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Elizabeth Sandifer

Elizabeth Sandifer created Eruditorum Press. She’s not really sure why she did that, and she apologizes for the inconvenience. She currently writes Last War in Albion, a history of the magical war between Alan Moore and Grant Morrison. She used to write TARDIS Eruditorum, a history of Britain told through the lens of a ropey sci-fi series. She also wrote Neoreaction a Basilisk, writes comics these days, and has ADHD so will probably just randomly write some other shit sooner or later. Support Elizabeth on Patreon.


  1. Bob Dillon
    July 4, 2012 @ 2:55 am

    First: Happy Independence Day to you as well!

    I hope that next in the pipeline is "Bang-Bang-A-Boom", an audio which is both thematically similiar to season 24, and really uses Mel in a much more appropriate way (and is funny to boot). I too never saw what the fuss was about in Fire of Vulcan.

    Bob Dillon


  2. Abigail Brady
    July 4, 2012 @ 5:08 am

    Afraid not – Phil has already told us that his Big Finishes for the Seventh Doctor are this, Thin Ice and A Death in the Family.


  3. Elizabeth Sandifer
    July 4, 2012 @ 5:11 am

    Did I not say Shadow of the Scourge? Because Shadow of the Scourge on October 10th.


  4. Adam Riggio
    July 4, 2012 @ 5:52 am

    On top of being a sort of perfect storm for analyzing Steve Lyons' problematic conception of history, The Fires of Vulcan might also work as a tool to help understand fandom's relationship with Season 24. By the time Big Finish released this story in 2000, the New Adventures series was long finished, and the image of McCoy's Doctor it created for its primary, or at least most visible, audience of Doctor Who superfans was well established. The reputation of Season 24 as the silly season was so canonical by then that for fandom, there were two Seventh Doctors: 1) the "authentic" McCoy who began in Season 25 and whose character arc developed to Lungbarrow; and 2) the silly McCoy of Season 24 whose existence was rather regrettable.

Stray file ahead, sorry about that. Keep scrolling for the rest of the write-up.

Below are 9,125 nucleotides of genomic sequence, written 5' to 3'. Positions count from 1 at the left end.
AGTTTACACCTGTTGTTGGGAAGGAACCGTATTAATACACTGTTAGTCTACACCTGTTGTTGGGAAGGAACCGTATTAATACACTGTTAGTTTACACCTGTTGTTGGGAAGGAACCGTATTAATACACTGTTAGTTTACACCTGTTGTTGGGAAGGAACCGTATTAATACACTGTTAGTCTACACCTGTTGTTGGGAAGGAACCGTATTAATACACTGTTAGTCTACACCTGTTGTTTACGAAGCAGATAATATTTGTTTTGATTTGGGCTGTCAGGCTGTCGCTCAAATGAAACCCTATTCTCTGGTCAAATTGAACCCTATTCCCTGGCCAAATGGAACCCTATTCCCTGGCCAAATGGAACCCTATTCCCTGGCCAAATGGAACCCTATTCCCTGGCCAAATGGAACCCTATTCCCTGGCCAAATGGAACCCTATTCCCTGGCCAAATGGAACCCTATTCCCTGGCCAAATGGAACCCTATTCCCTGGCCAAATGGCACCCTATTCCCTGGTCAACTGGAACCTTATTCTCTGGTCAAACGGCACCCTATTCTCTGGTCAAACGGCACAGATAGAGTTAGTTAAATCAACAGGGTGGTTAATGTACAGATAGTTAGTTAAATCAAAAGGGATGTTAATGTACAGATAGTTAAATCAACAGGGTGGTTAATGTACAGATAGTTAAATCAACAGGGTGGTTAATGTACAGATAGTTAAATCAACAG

Fires of Vulcan can be seen as an attempt in the producer-fan dialogue that produced much of Doctor Who during the post-1996 wilderness years to erase, at least partly, the silly McCoy. You've done a great job, Phil, of showing how the stories of Season 24 are actually very good overall, advancing solid reasons why the season has its terrible reputation in fandom, and showing why there really is only one Seventh Doctor. The question is, why the long-standing belief among fandom that there are two McCoys, the authentic and silly? I think it comes down to two key properties that Season 24 had which other McCoy seasons and eras didn't.

    1) Time and the Rani. As you mentioned in that essay, this story was a terrible way to start the season, a campy, overlong Pip and Jane runaround that, while having some interesting ideas, following the general disastrous reception of Trial, was exasperating. The negative reaction to Time and the Rani coloured fandom's perception of the whole season.

    2) Mel. You hit the essence of the matter: she's a programmatic character of the lone girl in a boy's world who serves as a moral conscience. Her character has such a simple morality that she wouldn't be able to comprehend the complexity of the situations that characterized the style of the "authentic" McCoy. Removing Mel from the show allowed Cartmel and his writers to craft more morally complex stories like Remembrance of the Daleks and The Curse of Fenric, and set the conditions for the further development of this direction in the New Adventures. Would I be right to guess that we'll hear more about this in your essay on Head Games over the autumn?